EU hopes for 'big leap' with fiscal, political union plan
By Honor Mahony
EU officials have drawn up a far-reaching plan that would eventually turn the eurozone into an outright fiscal union, but acceptance by EU leaders - whose powers it reduces - will require a major leap of political faith.
The seven-page document suggest that ultimately the 17-nation single currency area will need a treasury office and a central budget.
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Among the short-term changes required is the de facto handing over of budget power and economic policies to the EU level.
"Upper limits on the annual budget and on government debt levels ... could be agreed in common," says the paper. Budgets that breach fiscal rules would have to be altered.
A banking union "should evolve as soon as possible." Currently it is difficult to get a picture of the financial health of national banks, while taxpayers foot the bill when things go wrong.
Supervision of all banks would be at the European level and the EU authority would have "pre-emptive intervention powers." The paper - drawn up by the presidents of the European Commission, European Council, Eurozone and European Central Bank - moots giving the European Central Bank the ultimate authority.
In the medium term, so long as a "robust framework for budgetary discipline and competitiveness is in place, some form of debt mutualisation "could be explored."
Meanwhile, labour policies and tax polices - until now a no-go area for the European Commission - will no longer be exempt. An integrated economic eurozone will need "co-ordination and convergence in different domains of policy" says the paper explicitly mentioning "labour mobility" and "tax coordination."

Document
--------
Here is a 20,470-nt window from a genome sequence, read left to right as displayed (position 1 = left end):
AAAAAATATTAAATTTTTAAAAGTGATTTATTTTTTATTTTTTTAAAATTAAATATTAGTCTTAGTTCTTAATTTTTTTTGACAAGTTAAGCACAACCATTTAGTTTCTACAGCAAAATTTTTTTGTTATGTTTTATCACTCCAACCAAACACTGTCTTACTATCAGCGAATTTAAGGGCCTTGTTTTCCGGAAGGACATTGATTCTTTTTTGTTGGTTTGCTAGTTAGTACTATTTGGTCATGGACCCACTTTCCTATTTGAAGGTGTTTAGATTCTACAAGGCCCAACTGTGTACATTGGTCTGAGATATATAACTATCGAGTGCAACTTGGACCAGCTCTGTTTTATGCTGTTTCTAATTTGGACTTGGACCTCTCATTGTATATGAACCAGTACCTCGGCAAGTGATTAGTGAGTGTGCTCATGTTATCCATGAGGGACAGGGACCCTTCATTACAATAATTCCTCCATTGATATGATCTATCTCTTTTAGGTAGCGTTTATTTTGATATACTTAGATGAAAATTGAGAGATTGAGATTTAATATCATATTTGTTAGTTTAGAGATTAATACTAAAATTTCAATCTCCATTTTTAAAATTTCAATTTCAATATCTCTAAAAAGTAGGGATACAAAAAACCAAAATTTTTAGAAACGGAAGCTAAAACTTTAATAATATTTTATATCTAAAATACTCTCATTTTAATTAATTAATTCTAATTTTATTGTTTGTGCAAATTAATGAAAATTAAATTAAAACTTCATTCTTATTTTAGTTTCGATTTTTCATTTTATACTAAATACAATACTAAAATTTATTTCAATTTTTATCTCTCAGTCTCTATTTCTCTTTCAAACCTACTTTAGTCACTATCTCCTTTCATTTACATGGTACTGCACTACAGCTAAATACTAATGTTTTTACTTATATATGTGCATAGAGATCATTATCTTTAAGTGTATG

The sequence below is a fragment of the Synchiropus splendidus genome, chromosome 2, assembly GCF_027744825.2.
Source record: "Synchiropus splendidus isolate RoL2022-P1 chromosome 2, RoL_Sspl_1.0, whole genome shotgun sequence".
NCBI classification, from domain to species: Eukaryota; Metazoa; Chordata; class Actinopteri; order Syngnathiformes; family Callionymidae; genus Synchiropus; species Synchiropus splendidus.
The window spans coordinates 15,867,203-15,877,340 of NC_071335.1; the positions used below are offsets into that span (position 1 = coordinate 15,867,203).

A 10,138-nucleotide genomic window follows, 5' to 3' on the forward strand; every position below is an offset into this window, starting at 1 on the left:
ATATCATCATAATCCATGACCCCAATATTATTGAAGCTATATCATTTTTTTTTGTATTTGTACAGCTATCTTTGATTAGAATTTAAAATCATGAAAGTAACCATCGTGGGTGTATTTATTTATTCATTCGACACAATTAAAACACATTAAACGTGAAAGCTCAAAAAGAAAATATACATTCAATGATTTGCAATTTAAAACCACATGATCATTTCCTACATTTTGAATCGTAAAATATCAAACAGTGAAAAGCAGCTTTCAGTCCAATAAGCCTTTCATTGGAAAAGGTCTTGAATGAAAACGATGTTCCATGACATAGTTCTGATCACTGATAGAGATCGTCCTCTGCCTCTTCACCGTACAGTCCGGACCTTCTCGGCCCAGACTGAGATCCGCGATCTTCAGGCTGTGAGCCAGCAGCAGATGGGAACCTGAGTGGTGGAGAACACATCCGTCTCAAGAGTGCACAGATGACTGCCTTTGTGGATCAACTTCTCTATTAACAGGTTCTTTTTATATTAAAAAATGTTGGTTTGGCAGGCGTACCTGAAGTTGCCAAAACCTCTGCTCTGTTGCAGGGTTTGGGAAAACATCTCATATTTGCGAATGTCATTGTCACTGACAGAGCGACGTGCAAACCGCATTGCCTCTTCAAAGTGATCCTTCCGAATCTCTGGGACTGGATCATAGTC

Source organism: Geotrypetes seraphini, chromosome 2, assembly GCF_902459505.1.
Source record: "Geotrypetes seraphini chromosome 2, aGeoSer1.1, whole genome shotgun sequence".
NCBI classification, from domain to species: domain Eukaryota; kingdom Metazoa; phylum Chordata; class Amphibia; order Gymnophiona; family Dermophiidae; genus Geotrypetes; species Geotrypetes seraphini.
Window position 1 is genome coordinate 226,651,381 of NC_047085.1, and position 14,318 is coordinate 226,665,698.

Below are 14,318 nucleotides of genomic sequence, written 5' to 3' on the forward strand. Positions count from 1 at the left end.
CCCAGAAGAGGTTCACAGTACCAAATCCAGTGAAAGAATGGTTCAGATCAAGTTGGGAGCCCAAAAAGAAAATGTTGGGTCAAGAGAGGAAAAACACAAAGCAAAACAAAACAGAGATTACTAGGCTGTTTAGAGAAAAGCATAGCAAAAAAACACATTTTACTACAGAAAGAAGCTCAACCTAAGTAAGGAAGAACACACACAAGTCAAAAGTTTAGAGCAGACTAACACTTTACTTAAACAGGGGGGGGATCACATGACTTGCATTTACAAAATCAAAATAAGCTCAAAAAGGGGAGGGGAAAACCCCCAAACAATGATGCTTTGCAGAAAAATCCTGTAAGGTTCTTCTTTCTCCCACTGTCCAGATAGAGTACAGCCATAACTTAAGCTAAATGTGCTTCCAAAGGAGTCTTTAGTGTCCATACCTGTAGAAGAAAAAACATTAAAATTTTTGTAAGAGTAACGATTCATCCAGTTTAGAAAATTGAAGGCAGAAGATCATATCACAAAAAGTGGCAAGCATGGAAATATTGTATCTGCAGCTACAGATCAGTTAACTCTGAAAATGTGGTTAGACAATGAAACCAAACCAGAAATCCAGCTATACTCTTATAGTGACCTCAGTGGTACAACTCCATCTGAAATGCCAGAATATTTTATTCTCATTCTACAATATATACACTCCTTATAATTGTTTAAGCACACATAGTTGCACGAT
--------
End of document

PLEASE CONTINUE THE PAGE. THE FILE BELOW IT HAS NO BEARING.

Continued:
"Let me tell you here that fiscal union is about much more than just euro bonds. It also means more co-ordination in taxation policy and a much stronger European approach to budgetary matters," said commission President Jose Manuel Barroso at the European Policy Centre in Brussels on Tuesday (26 June).
"Faced with this stark reality, standing still is not an option. A big leap forward is now needed."
The paper will form the basis of what are likely to be heated discussions at the EU summit at the end of the week. It is also due to be discussed by the finance ministers of France, Germany, Spain and Italy, meeting in Paris on Tuesday evening.
The ideas in it are supposed to reassure markets that eurozone leaders are politically and financially committed to the single currency. If the paper gets the go ahead, the group of four presidents will will draw up a detailed plan with a timetable for putting measures in to place by the end of the year.
The blueprint is likely to aggravate a key faultline between France and Germany, exposed once again last week. Berlin wants more powers transferred to Brussels if it is to agree to underwriting the debt of other countries. Paris - traditionally reluctant to hand powers to the European Commission - says solidarity must come first.
More broadly, it will test EU leaders commitment to the eurozone - budgetary matters and the right to decide how and on what to spend money go to the core of what it means to be a state.